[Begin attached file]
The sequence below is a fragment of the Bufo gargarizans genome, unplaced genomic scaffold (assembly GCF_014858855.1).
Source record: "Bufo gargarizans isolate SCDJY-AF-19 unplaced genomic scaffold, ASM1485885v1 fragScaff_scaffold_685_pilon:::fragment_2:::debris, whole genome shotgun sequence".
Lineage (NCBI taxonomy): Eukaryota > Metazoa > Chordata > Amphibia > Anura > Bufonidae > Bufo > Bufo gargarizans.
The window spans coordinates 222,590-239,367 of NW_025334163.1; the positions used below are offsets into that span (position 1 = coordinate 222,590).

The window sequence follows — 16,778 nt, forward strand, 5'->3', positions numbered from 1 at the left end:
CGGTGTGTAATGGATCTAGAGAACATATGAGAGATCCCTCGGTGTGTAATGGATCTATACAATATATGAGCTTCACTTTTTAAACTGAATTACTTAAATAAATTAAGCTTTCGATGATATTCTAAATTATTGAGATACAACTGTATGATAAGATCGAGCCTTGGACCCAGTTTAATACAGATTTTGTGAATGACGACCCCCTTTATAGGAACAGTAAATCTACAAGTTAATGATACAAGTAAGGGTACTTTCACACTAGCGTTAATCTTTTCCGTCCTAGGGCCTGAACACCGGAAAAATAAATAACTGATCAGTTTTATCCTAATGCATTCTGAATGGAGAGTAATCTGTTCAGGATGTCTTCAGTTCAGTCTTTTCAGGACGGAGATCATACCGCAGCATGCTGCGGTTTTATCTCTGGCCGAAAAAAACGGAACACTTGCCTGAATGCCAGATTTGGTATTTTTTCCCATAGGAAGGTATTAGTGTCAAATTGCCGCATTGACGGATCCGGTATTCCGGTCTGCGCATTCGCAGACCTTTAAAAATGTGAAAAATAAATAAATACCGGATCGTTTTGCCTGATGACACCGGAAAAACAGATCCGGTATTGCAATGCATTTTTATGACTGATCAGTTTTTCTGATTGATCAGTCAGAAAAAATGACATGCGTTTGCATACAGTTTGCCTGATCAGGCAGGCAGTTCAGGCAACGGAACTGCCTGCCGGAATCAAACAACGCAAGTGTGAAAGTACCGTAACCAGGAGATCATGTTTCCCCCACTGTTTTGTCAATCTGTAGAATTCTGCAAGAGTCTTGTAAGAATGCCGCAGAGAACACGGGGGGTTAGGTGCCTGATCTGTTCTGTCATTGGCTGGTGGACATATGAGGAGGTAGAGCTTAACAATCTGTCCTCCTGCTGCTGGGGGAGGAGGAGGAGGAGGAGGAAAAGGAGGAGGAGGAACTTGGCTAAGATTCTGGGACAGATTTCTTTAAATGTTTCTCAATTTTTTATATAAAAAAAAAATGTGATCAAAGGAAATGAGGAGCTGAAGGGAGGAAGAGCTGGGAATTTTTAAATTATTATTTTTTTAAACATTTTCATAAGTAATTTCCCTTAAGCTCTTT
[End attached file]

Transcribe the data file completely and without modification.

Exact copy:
The sequence below is a fragment of the Bufo gargarizans genome, unplaced genomic scaffold (assembly GCF_014858855.1).
Source record: "Bufo gargarizans isolate SCDJY-AF-19 unplaced genomic scaffold, ASM1485885v1 fragScaff_scaffold_685_pilon:::fragment_2:::debris, whole genome shotgun sequence".
Lineage (NCBI taxonomy): Eukaryota > Metazoa > Chordata > Amphibia > Anura > Bufonidae > Bufo > Bufo gargarizans.
The window spans coordinates 222,590-239,367 of NW_025334163.1; the positions used below are offsets into that span (position 1 = coordinate 222,590).

The window sequence follows — 16,778 nt, forward strand, 5'->3', positions numbered from 1 at the left end:
CGGTGTGTAATGGATCTAGAGAACATATGAGAGATCCCTCGGTGTGTAATGGATCTATACAATATATGAGCTTCACTTTTTAAACTGAATTACTTAAATAAATTAAGCTTTCGATGATATTCTAAATTATTGAGATACAACTGTATGATAAGATCGAGCCTTGGACCCAGTTTAATACAGATTTTGTGAATGACGACCCCCTTTATAGGAACAGTAAATCTACAAGTTAATGATACAAGTAAGGGTACTTTCACACTAGCGTTAATCTTTTCCGTCCTAGGGCCTGAACACCGGAAAAATAAATAACTGATCAGTTTTATCCTAATGCATTCTGAATGGAGAGTAATCTGTTCAGGATGTCTTCAGTTCAGTCTTTTCAGGACGGAGATCATACCGCAGCATGCTGCGGTTTTATCTCTGGCCGAAAAAAACGGAACACTTGCCTGAATGCCAGATTTGGTATTTTTTCCCATAGGAAGGTATTAGTGTCAAATTGCCGCATTGACGGATCCGGTATTCCGGTCTGCGCATTCGCAGACCTTTAAAAATGTGAAAAATAAATAAATACCGGATCGTTTTGCCTGATGACACCGGAAAAACAGATCCGGTATTGCAATGCATTTTTATGACTGATCAGTTTTTCTGATTGATCAGTCAGAAAAAATGACATGCGTTTGCATACAGTTTGCCTGATCAGGCAGGCAGTTCAGGCAACGGAACTGCCTGCCGGAATCAAACAACGCAAGTGTGAAAGTACCGTAACCAGGAGATCATGTTTCCCCCACTGTTTTGTCAATCTGTAGAATTCTGCAAGAGTCTTGTAAGAATGCCGCAGAGAACACGGGGGGTTAGGTGCCTGATCTGTTCTGTCATTGGCTGGTGGACATATGAGGAGGTAGAGCTTAACAATCTGTCCTCCTGCTGCTGGGGGAGGAGGAGGAGGAGGAGGAAAAGGAGGAGGAGGAACTTGGCTAAGATTCTGGGACAGATTTCTTTAAATGTTTCTCAATTTTTTATATAAAAAAAAAATGTGATCAAAGGAAATGAGGAGCTGAAGGGAGGAAGAGCTGGGAATTTTTAAATTATTATTTTTTTAAACATTTTCATAAGTAATTTCCCTTAAGCTCTTT